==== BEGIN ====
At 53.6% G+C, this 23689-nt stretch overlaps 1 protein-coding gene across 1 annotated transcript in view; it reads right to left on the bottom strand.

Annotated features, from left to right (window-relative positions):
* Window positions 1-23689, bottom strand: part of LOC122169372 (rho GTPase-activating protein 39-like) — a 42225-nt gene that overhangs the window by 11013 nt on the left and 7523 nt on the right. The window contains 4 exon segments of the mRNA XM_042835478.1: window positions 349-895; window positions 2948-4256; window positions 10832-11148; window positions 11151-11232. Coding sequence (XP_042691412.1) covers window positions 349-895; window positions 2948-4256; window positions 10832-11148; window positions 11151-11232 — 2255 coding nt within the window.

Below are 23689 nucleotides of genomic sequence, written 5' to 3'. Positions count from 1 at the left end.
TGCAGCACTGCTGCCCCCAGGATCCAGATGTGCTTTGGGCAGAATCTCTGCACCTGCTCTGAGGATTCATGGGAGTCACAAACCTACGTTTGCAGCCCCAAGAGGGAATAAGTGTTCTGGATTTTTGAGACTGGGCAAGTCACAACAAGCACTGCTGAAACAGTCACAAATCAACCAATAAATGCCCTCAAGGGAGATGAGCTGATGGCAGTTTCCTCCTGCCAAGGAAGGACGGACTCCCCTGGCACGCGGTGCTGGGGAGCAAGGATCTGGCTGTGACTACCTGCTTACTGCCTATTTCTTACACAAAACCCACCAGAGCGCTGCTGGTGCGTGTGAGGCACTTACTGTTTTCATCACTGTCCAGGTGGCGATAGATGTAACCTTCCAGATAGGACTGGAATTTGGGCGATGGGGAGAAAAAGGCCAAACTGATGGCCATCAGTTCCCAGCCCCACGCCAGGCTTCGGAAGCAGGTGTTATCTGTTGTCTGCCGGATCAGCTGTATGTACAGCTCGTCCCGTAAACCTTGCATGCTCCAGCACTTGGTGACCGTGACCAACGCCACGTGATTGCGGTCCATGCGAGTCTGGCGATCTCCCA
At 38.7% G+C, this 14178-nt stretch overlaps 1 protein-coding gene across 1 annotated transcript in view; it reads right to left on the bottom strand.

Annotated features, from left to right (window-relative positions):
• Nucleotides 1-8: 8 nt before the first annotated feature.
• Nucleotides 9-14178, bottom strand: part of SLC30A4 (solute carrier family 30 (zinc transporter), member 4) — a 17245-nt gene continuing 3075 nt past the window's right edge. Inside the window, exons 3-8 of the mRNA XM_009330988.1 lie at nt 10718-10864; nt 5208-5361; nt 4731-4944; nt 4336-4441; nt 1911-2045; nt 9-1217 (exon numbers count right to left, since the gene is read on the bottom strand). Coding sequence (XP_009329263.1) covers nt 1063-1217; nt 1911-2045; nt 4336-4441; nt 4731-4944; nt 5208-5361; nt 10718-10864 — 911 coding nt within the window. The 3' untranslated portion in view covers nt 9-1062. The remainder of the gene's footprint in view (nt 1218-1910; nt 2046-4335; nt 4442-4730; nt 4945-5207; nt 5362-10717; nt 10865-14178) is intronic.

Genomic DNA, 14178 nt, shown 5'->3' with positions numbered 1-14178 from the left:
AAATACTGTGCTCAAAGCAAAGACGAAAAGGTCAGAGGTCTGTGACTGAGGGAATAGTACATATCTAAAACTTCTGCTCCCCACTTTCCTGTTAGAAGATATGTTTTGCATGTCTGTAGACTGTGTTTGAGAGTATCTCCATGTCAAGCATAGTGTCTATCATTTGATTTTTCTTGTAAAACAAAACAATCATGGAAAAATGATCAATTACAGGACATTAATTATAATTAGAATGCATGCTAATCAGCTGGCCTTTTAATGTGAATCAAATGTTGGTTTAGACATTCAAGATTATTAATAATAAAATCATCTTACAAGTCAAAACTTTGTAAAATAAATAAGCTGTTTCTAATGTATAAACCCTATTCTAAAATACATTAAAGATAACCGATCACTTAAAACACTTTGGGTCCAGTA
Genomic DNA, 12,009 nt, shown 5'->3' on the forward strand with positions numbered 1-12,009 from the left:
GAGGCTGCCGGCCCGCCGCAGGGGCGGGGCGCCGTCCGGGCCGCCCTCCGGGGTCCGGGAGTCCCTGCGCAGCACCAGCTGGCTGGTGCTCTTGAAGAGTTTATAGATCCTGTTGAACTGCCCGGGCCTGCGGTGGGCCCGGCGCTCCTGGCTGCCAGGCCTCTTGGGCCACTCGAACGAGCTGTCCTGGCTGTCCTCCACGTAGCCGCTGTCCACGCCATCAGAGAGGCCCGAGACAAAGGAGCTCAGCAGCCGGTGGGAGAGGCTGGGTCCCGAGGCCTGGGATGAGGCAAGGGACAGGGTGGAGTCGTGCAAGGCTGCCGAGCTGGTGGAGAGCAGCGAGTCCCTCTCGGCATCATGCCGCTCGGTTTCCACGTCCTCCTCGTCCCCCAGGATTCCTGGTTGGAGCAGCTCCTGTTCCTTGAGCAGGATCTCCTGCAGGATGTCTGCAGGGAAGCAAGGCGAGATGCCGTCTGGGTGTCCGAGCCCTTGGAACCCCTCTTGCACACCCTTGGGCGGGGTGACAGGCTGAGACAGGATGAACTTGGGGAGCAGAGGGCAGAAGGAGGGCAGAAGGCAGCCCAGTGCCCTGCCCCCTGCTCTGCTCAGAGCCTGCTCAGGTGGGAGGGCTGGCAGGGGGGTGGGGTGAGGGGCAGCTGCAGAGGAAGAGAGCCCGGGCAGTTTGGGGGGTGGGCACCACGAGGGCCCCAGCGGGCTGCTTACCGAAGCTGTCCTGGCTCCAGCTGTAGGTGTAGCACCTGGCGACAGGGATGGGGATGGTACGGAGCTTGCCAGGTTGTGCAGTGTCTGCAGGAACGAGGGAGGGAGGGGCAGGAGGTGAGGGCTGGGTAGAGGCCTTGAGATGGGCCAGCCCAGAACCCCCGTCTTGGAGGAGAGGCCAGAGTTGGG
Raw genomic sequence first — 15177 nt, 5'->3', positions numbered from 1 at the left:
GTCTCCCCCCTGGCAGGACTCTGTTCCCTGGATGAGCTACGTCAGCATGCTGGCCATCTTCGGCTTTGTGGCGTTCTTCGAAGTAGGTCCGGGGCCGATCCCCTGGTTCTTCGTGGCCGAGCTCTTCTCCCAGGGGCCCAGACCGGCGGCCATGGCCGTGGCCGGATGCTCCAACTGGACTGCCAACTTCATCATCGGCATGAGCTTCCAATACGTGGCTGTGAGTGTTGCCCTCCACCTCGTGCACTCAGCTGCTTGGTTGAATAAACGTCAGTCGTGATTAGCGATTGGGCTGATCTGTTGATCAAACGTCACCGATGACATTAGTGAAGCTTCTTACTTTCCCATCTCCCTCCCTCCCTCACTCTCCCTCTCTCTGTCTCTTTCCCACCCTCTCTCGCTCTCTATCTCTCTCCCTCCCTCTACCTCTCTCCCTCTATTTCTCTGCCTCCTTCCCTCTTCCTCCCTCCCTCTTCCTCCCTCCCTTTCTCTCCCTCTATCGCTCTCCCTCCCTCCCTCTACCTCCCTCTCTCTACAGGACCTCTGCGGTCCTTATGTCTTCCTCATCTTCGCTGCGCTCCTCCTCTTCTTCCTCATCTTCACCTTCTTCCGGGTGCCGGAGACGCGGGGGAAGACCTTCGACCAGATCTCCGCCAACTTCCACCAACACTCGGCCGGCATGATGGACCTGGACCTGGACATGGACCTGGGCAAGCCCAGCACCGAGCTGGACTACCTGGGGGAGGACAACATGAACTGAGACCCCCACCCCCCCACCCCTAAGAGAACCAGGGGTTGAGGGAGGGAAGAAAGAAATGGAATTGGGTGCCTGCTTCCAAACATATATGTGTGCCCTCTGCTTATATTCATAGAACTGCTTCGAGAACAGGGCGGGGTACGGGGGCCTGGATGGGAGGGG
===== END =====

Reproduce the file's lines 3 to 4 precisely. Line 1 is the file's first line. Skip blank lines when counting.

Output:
* Window positions 1-23689, bottom strand: part of LOC122169372 (rho GTPase-activating protein 39-like) — a 42225-nt gene that overhangs the window by 11013 nt on the left and 7523 nt on the right. The window contains 4 exon segments of the mRNA XM_042835478.1: window positions 349-895; window positions 2948-4256; window positions 10832-11148; window positions 11151-11232. Coding sequence (XP_042691412.1) covers window positions 349-895; window positions 2948-4256; window positions 10832-11148; window positions 11151-11232 — 2255 coding nt within the window.

Below are 23689 nucleotides of genomic sequence, written 5' to 3'. Positions count from 1 at the left end.